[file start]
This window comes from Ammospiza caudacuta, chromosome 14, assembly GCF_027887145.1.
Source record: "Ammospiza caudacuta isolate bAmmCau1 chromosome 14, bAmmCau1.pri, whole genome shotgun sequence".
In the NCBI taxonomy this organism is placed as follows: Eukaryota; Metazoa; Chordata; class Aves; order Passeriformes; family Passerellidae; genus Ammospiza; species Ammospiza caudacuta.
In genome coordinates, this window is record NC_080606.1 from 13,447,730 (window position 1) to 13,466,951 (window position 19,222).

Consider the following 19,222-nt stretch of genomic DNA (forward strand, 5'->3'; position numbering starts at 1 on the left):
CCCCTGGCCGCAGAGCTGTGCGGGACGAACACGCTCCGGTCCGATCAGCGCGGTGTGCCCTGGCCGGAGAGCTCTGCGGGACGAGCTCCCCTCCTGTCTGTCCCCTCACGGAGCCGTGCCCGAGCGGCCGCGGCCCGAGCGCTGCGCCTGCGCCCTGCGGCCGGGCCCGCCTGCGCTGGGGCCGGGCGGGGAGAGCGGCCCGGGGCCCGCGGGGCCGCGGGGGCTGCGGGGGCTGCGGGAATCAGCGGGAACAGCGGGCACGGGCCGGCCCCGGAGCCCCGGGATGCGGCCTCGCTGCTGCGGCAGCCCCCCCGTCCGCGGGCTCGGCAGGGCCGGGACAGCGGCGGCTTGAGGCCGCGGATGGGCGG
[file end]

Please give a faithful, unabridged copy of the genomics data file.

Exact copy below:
This window comes from Ammospiza caudacuta, chromosome 14, assembly GCF_027887145.1.
Source record: "Ammospiza caudacuta isolate bAmmCau1 chromosome 14, bAmmCau1.pri, whole genome shotgun sequence".
In the NCBI taxonomy this organism is placed as follows: Eukaryota; Metazoa; Chordata; class Aves; order Passeriformes; family Passerellidae; genus Ammospiza; species Ammospiza caudacuta.
In genome coordinates, this window is record NC_080606.1 from 13,447,730 (window position 1) to 13,466,951 (window position 19,222).

Consider the following 19,222-nt stretch of genomic DNA (forward strand, 5'->3'; position numbering starts at 1 on the left):
CCCCTGGCCGCAGAGCTGTGCGGGACGAACACGCTCCGGTCCGATCAGCGCGGTGTGCCCTGGCCGGAGAGCTCTGCGGGACGAGCTCCCCTCCTGTCTGTCCCCTCACGGAGCCGTGCCCGAGCGGCCGCGGCCCGAGCGCTGCGCCTGCGCCCTGCGGCCGGGCCCGCCTGCGCTGGGGCCGGGCGGGGAGAGCGGCCCGGGGCCCGCGGGGCCGCGGGGGCTGCGGGGGCTGCGGGAATCAGCGGGAACAGCGGGCACGGGCCGGCCCCGGAGCCCCGGGATGCGGCCTCGCTGCTGCGGCAGCCCCCCCGTCCGCGGGCTCGGCAGGGCCGGGACAGCGGCGGCTTGAGGCCGCGGATGGGCGG